As we begin 2011 this will be the year that many companies will look to move from pilot to production with Windows 7. The migration to Windows 7 is an ideal opportunity to assess the security posture of the corporate desktop.
Windows 7 includes a number of security enhancements to help secure the desktop, including User Account Control (UAC) and AppLocker. I have posted about both of these technologies in the past, and although both are welcome additions to Windows 7, they can fall short when striving to deploy the least risk Windows 7 desktop.
If you are seriously considering UAC then you should change the default configuration to always prompt. The downside is that users will always be prompted when an application requires elevation, but the security risks associated with leaving UAC at its default setting in Windows 7 have been well documented. Regardless of the configuration setting of UAC, you will still be surrendering control of the desktop to the end user, because UAC requires the user to either log on with local admin rights or to have access to an account with local admin rights.
In order to create the least risk Windows 7 desktop users should log on with a standard user account and not have access to an account with local admin rights. If a user requires access to applications that require local admin rights then a solution like Defendpoint will provide you with the granularity to assign these rights directly to the applications that require them, avoiding the need to give up complete control of the desktop to the user.
In addition to ensuring users log on to their desktop with a standard user account there are still more steps that should be taken to create the least risk Windows 7 desktop. Many of these steps may be obvious, but are still worth a mention, such as anti-virus protection at the endpoint and the use of Group Policy to harden many elements of the desktop configuration.
For those that are truly serious about locking down the desktop there is one last step that can be taken, which is application whitelisting. Many organizations are hesitant to adopt this approach, as there is a fear that the amount of time to configure and maintain such a solution outweighs its benefits. This is not necessarily the case and depends on the approach you take to application whitelisting. If you take a purist approach and build up a database of hashes for every application then there is no doubting that the solution can become time consuming and costly to maintain, but there are more pragmatic approaches to application whitelisting that can provide the same security benefits with far less ongoing maintenance.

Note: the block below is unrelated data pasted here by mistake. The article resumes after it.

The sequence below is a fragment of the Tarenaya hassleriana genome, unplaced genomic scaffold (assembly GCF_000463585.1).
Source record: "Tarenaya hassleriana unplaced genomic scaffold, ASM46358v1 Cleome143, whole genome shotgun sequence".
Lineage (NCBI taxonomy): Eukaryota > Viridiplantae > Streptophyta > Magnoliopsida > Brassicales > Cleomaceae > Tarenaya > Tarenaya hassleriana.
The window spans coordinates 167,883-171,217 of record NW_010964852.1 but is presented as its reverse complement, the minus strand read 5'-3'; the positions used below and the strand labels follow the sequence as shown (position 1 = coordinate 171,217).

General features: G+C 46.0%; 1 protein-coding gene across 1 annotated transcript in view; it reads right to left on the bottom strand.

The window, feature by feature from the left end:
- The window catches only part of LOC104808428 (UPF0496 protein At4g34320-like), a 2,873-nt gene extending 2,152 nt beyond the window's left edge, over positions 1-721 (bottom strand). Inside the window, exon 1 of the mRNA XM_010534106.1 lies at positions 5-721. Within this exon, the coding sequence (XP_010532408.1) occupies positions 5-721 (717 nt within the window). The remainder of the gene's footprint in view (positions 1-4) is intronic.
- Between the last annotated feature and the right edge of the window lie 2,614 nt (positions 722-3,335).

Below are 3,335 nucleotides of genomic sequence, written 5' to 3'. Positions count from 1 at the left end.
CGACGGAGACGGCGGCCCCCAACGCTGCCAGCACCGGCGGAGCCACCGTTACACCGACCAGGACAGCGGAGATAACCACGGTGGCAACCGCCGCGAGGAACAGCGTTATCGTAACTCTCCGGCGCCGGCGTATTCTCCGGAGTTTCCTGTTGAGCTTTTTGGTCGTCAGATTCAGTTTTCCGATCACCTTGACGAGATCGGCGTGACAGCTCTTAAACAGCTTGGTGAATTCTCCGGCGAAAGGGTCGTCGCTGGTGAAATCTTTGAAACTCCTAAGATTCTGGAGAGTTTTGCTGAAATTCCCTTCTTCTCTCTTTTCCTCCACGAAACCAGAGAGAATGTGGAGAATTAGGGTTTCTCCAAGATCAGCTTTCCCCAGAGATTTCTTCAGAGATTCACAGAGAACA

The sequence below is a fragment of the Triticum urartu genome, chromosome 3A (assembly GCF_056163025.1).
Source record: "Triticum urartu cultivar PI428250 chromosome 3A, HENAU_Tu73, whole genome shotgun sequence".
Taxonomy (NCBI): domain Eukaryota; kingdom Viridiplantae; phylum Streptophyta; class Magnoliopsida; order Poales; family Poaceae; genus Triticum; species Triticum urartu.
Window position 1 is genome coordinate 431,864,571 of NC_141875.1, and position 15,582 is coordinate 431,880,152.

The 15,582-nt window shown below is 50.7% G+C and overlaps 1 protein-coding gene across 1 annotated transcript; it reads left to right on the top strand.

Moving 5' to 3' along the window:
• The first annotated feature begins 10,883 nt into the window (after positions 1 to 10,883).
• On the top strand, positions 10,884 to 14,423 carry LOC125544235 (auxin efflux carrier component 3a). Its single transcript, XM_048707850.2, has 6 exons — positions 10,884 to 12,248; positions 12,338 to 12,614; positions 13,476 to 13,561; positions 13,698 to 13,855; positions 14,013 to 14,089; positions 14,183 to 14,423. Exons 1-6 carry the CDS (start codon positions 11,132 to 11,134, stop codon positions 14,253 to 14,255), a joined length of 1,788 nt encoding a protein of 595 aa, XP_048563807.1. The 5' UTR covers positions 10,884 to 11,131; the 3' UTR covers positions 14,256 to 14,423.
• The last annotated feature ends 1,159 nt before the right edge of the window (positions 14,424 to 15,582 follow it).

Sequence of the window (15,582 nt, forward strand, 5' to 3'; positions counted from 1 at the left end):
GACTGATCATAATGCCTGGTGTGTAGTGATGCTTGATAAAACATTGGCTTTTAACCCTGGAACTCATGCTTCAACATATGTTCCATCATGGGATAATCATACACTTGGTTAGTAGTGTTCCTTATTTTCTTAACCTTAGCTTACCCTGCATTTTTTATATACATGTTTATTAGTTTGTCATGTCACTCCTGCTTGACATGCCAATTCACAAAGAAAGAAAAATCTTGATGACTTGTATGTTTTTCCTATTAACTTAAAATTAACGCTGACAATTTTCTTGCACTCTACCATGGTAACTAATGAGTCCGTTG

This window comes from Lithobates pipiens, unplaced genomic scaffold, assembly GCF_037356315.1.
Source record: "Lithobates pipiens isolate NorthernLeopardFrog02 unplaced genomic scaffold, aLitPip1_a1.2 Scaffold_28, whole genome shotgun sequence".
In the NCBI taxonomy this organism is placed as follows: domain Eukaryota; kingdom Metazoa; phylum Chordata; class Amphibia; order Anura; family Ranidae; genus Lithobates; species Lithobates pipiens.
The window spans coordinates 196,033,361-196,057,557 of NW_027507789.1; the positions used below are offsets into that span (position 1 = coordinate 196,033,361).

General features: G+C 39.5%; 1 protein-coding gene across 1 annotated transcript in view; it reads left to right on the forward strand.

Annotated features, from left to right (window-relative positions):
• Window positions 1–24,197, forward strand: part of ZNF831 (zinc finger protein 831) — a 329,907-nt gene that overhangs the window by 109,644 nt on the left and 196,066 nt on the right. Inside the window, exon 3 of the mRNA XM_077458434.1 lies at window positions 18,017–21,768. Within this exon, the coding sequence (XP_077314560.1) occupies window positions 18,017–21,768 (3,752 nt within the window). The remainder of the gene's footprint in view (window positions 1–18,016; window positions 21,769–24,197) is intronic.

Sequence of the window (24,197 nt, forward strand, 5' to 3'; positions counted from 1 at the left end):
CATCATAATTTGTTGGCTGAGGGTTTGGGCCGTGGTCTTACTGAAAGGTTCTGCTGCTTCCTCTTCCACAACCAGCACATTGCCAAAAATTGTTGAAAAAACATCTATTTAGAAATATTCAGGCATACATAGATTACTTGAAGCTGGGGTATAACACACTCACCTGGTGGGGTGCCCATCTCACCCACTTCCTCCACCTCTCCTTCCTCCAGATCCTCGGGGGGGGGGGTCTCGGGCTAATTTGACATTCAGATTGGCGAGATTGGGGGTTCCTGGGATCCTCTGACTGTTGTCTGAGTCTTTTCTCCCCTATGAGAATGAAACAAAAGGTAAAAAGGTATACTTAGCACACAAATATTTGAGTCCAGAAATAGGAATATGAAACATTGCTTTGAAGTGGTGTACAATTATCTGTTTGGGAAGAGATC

AppLocker is available with Windows 7 (assuming you are using the Ultimate or Enterprise editions), which provides a Group Policy based application whitelisting solution. I have written about the pros and cons of this solution in a previous post, but I strongly recommend that you assess its capabilities, as it may be adequate for your environment, and it’s a big improvement over its predecessor, Software Restriction Policies.
If, however, you feel that AppLocker lacks the flexibility and control that you require then Defendoint’s application control capabilities provide a number of benefits over and above AppLocker, including the option of being either user or computer centric, whereas AppLocker is computer centric. The ability to block an application or simply warn and audit, enables Defendpoint to handle more demanding scenarios. With broader application support, corporate end user messaging, a more flexible rules base, and the ability to deal with privileged applications, including software installers, Defendpoint is the ideal solution if you are looking to implement the least risk Windows 7 desktop.